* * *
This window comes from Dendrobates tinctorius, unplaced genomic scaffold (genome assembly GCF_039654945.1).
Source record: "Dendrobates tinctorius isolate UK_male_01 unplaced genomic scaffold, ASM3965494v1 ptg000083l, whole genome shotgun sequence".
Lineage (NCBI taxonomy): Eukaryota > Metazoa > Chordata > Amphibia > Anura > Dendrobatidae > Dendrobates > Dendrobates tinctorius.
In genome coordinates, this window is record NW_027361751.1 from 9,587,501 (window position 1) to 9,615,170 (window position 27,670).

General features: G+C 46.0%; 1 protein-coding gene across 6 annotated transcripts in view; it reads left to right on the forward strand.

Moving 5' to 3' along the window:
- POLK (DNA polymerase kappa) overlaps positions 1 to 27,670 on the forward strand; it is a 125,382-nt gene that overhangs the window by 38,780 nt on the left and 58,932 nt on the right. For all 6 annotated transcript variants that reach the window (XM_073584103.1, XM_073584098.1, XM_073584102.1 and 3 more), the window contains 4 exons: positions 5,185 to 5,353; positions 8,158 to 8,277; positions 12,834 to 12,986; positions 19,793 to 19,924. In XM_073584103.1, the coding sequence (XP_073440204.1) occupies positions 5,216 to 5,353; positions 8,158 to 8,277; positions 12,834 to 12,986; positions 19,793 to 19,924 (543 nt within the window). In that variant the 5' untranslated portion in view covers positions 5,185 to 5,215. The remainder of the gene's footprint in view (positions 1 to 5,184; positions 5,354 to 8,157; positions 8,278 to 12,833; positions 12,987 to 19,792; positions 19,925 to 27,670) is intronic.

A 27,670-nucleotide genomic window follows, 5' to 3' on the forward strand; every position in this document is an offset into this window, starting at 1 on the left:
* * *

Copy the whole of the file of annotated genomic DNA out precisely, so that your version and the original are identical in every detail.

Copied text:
This window comes from Dendrobates tinctorius, unplaced genomic scaffold (genome assembly GCF_039654945.1).
Source record: "Dendrobates tinctorius isolate UK_male_01 unplaced genomic scaffold, ASM3965494v1 ptg000083l, whole genome shotgun sequence".
Lineage (NCBI taxonomy): Eukaryota > Metazoa > Chordata > Amphibia > Anura > Dendrobatidae > Dendrobates > Dendrobates tinctorius.
In genome coordinates, this window is record NW_027361751.1 from 9,587,501 (window position 1) to 9,615,170 (window position 27,670).

General features: G+C 46.0%; 1 protein-coding gene across 6 annotated transcripts in view; it reads left to right on the forward strand.

Moving 5' to 3' along the window:
- POLK (DNA polymerase kappa) overlaps positions 1 to 27,670 on the forward strand; it is a 125,382-nt gene that overhangs the window by 38,780 nt on the left and 58,932 nt on the right. For all 6 annotated transcript variants that reach the window (XM_073584103.1, XM_073584098.1, XM_073584102.1 and 3 more), the window contains 4 exons: positions 5,185 to 5,353; positions 8,158 to 8,277; positions 12,834 to 12,986; positions 19,793 to 19,924. In XM_073584103.1, the coding sequence (XP_073440204.1) occupies positions 5,216 to 5,353; positions 8,158 to 8,277; positions 12,834 to 12,986; positions 19,793 to 19,924 (543 nt within the window). In that variant the 5' untranslated portion in view covers positions 5,185 to 5,215. The remainder of the gene's footprint in view (positions 1 to 5,184; positions 5,354 to 8,157; positions 8,278 to 12,833; positions 12,987 to 19,792; positions 19,925 to 27,670) is intronic.

A 27,670-nucleotide genomic window follows, 5' to 3' on the forward strand; every position in this document is an offset into this window, starting at 1 on the left: